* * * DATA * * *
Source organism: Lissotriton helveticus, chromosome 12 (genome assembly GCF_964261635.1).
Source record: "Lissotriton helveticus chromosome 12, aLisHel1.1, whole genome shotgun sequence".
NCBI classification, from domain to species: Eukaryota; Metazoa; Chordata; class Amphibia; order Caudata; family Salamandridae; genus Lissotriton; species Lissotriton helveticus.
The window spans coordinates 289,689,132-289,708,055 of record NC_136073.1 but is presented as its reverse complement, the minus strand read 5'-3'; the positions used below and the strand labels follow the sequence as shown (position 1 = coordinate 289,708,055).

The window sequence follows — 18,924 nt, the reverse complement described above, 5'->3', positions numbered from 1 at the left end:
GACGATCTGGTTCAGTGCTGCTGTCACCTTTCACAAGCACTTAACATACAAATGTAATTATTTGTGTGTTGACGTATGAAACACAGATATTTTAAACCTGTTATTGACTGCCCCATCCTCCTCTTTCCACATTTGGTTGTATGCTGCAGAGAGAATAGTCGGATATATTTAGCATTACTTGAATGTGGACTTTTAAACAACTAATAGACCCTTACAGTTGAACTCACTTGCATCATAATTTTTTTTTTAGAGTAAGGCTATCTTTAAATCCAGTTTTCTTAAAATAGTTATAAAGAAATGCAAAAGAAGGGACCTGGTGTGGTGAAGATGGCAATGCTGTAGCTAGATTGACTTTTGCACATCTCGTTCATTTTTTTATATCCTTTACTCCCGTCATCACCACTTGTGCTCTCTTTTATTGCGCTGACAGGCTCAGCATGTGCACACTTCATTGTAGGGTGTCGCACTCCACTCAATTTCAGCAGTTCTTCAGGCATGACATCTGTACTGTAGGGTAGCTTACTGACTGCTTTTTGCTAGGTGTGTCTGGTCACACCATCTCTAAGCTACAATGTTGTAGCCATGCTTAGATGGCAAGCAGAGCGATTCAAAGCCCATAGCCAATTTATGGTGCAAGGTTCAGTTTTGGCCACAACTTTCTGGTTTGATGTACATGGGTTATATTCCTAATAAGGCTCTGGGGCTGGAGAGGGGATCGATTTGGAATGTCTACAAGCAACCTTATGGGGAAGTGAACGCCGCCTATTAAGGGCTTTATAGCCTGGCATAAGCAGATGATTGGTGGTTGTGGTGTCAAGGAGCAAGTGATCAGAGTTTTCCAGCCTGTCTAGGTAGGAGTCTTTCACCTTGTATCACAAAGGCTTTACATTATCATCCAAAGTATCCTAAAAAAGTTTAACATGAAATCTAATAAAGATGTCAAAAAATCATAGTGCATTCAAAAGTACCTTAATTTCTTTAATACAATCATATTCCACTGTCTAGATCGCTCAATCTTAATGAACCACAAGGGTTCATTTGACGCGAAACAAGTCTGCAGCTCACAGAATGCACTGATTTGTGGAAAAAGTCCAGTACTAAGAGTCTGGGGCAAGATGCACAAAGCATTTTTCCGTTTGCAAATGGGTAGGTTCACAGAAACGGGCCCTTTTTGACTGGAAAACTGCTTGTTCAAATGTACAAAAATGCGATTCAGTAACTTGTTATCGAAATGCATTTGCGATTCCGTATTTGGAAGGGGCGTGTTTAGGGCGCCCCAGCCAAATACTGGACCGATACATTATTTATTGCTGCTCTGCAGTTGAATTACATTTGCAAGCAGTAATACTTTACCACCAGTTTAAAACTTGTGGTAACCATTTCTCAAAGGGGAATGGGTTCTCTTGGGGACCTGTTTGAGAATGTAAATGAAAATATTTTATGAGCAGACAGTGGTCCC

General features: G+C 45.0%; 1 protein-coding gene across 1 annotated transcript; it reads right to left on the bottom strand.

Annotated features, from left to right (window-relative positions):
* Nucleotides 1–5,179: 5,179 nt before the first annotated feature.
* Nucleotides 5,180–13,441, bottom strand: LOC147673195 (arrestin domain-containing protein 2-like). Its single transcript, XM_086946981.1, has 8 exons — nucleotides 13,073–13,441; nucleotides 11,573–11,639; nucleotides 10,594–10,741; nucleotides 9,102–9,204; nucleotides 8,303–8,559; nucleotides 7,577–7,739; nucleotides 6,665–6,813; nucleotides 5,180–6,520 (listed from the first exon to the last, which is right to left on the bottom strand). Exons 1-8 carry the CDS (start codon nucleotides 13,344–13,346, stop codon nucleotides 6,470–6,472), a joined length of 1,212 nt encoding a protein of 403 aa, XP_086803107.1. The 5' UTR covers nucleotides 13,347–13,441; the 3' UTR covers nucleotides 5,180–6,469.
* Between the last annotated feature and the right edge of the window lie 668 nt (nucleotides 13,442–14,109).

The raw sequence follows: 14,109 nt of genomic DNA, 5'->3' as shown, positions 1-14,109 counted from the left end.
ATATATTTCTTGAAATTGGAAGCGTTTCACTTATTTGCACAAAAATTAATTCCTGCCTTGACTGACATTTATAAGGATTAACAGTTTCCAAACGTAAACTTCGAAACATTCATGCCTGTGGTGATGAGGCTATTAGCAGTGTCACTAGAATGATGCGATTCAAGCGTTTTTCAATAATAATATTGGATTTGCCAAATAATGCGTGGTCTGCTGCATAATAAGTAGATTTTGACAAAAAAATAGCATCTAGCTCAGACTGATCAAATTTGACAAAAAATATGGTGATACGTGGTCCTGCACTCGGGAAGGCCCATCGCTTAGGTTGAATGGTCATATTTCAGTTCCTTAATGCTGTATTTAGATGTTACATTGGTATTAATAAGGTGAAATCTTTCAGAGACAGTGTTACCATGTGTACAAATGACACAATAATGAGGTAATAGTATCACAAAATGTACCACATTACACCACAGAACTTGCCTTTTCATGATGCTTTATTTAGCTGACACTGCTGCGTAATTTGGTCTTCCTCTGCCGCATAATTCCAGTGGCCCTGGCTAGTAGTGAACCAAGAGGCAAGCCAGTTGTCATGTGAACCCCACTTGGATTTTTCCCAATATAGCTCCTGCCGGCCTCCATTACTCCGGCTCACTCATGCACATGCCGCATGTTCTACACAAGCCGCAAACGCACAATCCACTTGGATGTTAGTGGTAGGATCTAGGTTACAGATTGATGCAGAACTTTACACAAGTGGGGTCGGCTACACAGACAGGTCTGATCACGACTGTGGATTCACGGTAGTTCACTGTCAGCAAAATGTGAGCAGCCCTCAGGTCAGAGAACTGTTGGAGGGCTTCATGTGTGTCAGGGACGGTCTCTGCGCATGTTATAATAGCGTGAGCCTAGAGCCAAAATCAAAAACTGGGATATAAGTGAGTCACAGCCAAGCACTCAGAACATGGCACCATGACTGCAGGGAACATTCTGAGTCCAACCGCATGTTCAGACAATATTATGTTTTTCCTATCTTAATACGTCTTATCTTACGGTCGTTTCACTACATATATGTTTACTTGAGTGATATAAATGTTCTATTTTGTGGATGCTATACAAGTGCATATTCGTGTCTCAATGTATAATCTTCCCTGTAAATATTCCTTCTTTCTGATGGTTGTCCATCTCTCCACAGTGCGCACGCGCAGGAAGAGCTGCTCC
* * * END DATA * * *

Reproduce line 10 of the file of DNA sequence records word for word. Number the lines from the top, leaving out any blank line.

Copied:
* Nucleotides 5,180–13,441, bottom strand: LOC147673195 (arrestin domain-containing protein 2-like). Its single transcript, XM_086946981.1, has 8 exons — nucleotides 13,073–13,441; nucleotides 11,573–11,639; nucleotides 10,594–10,741; nucleotides 9,102–9,204; nucleotides 8,303–8,559; nucleotides 7,577–7,739; nucleotides 6,665–6,813; nucleotides 5,180–6,520 (listed from the first exon to the last, which is right to left on the bottom strand). Exons 1-8 carry the CDS (start codon nucleotides 13,344–13,346, stop codon nucleotides 6,470–6,472), a joined length of 1,212 nt encoding a protein of 403 aa, XP_086803107.1. The 5' UTR covers nucleotides 13,347–13,441; the 3' UTR covers nucleotides 5,180–6,469.